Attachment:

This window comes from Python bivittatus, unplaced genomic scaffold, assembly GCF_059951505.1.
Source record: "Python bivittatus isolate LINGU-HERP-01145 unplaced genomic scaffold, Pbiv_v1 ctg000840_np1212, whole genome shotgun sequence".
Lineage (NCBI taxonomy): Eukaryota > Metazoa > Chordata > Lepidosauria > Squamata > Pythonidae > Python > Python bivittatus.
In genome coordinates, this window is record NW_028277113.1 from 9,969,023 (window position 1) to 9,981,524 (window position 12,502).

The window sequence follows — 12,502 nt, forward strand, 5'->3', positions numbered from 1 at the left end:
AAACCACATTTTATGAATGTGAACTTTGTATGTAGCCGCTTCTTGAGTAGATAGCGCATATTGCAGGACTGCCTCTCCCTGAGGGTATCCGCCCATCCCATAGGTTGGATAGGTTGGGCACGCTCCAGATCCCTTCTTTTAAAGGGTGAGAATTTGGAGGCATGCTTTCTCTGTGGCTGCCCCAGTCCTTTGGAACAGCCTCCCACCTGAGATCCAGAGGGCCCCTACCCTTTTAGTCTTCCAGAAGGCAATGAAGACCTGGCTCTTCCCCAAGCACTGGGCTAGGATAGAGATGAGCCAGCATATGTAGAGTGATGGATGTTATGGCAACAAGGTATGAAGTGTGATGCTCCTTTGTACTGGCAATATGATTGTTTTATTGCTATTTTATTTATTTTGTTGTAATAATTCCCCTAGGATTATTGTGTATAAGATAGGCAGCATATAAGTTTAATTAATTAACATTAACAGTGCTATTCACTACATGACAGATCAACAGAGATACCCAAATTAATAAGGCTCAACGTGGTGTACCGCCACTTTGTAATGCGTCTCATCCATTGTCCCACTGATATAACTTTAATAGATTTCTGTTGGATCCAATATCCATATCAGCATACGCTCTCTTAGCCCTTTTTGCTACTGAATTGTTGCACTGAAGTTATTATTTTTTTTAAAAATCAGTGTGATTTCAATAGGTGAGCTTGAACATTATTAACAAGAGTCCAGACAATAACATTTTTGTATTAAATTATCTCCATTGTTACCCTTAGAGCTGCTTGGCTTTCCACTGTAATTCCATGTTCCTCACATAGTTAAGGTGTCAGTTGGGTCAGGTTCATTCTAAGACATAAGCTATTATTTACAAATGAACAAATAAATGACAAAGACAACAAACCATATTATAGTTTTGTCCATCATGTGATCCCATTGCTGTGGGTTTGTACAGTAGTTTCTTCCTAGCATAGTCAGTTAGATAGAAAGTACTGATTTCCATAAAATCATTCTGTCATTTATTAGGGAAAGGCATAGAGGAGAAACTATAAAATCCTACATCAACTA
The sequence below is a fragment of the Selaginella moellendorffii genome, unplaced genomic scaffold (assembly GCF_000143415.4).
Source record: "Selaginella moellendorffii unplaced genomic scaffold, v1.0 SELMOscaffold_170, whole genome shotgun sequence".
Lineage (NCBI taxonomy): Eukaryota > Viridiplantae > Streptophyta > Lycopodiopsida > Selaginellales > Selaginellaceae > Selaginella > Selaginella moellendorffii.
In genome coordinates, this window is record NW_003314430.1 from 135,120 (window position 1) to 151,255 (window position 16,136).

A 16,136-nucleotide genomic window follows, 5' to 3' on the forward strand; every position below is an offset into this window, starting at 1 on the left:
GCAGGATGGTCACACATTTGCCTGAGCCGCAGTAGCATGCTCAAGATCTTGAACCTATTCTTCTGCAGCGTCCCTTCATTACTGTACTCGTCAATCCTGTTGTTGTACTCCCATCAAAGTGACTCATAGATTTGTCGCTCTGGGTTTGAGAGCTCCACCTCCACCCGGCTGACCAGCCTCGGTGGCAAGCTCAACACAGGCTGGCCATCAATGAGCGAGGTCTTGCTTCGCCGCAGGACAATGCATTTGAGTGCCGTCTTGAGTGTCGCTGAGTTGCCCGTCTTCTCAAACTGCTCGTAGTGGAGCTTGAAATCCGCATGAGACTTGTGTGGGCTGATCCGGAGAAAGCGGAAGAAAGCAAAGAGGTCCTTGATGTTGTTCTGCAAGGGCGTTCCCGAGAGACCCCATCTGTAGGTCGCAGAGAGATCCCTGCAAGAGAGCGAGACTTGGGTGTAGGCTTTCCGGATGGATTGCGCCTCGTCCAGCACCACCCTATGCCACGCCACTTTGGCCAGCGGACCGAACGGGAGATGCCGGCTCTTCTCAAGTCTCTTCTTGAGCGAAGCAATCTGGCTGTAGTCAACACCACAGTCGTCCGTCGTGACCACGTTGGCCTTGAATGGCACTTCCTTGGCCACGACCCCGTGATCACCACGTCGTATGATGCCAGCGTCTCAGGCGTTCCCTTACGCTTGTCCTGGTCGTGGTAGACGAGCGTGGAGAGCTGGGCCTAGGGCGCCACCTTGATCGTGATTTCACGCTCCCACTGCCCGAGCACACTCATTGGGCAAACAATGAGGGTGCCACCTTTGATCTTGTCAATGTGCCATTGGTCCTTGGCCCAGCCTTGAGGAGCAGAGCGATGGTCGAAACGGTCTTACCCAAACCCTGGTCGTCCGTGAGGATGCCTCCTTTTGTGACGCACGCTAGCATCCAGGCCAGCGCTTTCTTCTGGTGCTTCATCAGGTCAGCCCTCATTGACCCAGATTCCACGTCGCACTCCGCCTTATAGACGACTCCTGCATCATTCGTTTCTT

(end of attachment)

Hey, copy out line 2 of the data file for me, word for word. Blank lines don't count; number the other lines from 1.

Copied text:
Source record: "Python bivittatus isolate LINGU-HERP-01145 unplaced genomic scaffold, Pbiv_v1 ctg000840_np1212, whole genome shotgun sequence".